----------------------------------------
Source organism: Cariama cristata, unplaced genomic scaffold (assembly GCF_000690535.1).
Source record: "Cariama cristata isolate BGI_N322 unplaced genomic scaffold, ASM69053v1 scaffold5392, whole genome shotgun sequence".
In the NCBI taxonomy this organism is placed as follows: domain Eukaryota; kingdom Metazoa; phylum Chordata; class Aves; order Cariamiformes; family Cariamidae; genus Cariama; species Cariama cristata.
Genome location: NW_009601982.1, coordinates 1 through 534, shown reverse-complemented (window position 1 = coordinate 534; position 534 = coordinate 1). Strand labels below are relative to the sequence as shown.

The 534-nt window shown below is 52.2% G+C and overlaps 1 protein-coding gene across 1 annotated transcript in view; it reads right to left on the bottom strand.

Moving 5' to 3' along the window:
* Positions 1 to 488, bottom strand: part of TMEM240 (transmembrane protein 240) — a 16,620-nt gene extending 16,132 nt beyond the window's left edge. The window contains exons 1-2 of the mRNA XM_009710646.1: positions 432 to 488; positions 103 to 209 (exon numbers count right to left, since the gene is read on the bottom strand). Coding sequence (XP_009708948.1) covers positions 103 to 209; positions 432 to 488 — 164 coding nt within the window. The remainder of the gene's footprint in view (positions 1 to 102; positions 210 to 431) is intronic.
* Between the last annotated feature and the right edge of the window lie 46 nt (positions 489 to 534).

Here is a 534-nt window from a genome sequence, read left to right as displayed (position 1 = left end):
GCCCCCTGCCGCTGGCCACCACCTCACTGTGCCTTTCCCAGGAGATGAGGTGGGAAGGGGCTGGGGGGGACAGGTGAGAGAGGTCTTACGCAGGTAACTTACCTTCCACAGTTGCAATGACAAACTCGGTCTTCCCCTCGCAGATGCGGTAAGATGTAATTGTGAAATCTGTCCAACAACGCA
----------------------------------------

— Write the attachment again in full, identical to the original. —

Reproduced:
Source organism: Cariama cristata, unplaced genomic scaffold (assembly GCF_000690535.1).
Source record: "Cariama cristata isolate BGI_N322 unplaced genomic scaffold, ASM69053v1 scaffold5392, whole genome shotgun sequence".
In the NCBI taxonomy this organism is placed as follows: domain Eukaryota; kingdom Metazoa; phylum Chordata; class Aves; order Cariamiformes; family Cariamidae; genus Cariama; species Cariama cristata.
Genome location: NW_009601982.1, coordinates 1 through 534, shown reverse-complemented (window position 1 = coordinate 534; position 534 = coordinate 1). Strand labels below are relative to the sequence as shown.

The 534-nt window shown below is 52.2% G+C and overlaps 1 protein-coding gene across 1 annotated transcript in view; it reads right to left on the bottom strand.

Moving 5' to 3' along the window:
* Positions 1 to 488, bottom strand: part of TMEM240 (transmembrane protein 240) — a 16,620-nt gene extending 16,132 nt beyond the window's left edge. The window contains exons 1-2 of the mRNA XM_009710646.1: positions 432 to 488; positions 103 to 209 (exon numbers count right to left, since the gene is read on the bottom strand). Coding sequence (XP_009708948.1) covers positions 103 to 209; positions 432 to 488 — 164 coding nt within the window. The remainder of the gene's footprint in view (positions 1 to 102; positions 210 to 431) is intronic.
* Between the last annotated feature and the right edge of the window lie 46 nt (positions 489 to 534).

Here is a 534-nt window from a genome sequence, read left to right as displayed (position 1 = left end):
GCCCCCTGCCGCTGGCCACCACCTCACTGTGCCTTTCCCAGGAGATGAGGTGGGAAGGGGCTGGGGGGGACAGGTGAGAGAGGTCTTACGCAGGTAACTTACCTTCCACAGTTGCAATGACAAACTCGGTCTTCCCCTCGCAGATGCGGTAAGATGTAATTGTGAAATCTGTCCAACAACGCA